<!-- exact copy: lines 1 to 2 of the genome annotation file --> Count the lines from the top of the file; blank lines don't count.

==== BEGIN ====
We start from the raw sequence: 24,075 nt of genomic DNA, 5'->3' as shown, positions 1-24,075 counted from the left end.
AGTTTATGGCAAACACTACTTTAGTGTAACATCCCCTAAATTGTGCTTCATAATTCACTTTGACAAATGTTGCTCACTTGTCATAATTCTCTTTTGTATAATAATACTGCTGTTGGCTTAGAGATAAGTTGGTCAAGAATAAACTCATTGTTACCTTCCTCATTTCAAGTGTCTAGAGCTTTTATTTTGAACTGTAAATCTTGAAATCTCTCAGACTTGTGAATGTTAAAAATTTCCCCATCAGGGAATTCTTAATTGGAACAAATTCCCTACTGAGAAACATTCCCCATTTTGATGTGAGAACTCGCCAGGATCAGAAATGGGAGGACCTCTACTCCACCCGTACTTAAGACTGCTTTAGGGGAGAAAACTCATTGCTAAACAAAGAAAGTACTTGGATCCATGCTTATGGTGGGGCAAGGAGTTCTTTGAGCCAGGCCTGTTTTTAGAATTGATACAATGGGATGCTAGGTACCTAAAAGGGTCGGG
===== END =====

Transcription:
We start from the raw sequence: 24,075 nt of genomic DNA, 5'->3' as shown, positions 1-24,075 counted from the left end.
AGTTTATGGCAAACACTACTTTAGTGTAACATCCCCTAAATTGTGCTTCATAATTCACTTTGACAAATGTTGCTCACTTGTCATAATTCTCTTTTGTATAATAATACTGCTGTTGGCTTAGAGATAAGTTGGTCAAGAATAAACTCATTGTTACCTTCCTCATTTCAAGTGTCTAGAGCTTTTATTTTGAACTGTAAATCTTGAAATCTCTCAGACTTGTGAATGTTAAAAATTTCCCCATCAGGGAATTCTTAATTGGAACAAATTCCCTACTGAGAAACATTCCCCATTTTGATGTGAGAACTCGCCAGGATCAGAAATGGGAGGACCTCTACTCCACCCGTACTTAAGACTGCTTTAGGGGAGAAAACTCATTGCTAAACAAAGAAAGTACTTGGATCCATGCTTATGGTGGGGCAAGGAGTTCTTTGAGCCAGGCCTGTTTTTAGAATTGATACAATGGGATGCTAGGTACCTAAAAGGGTCGGG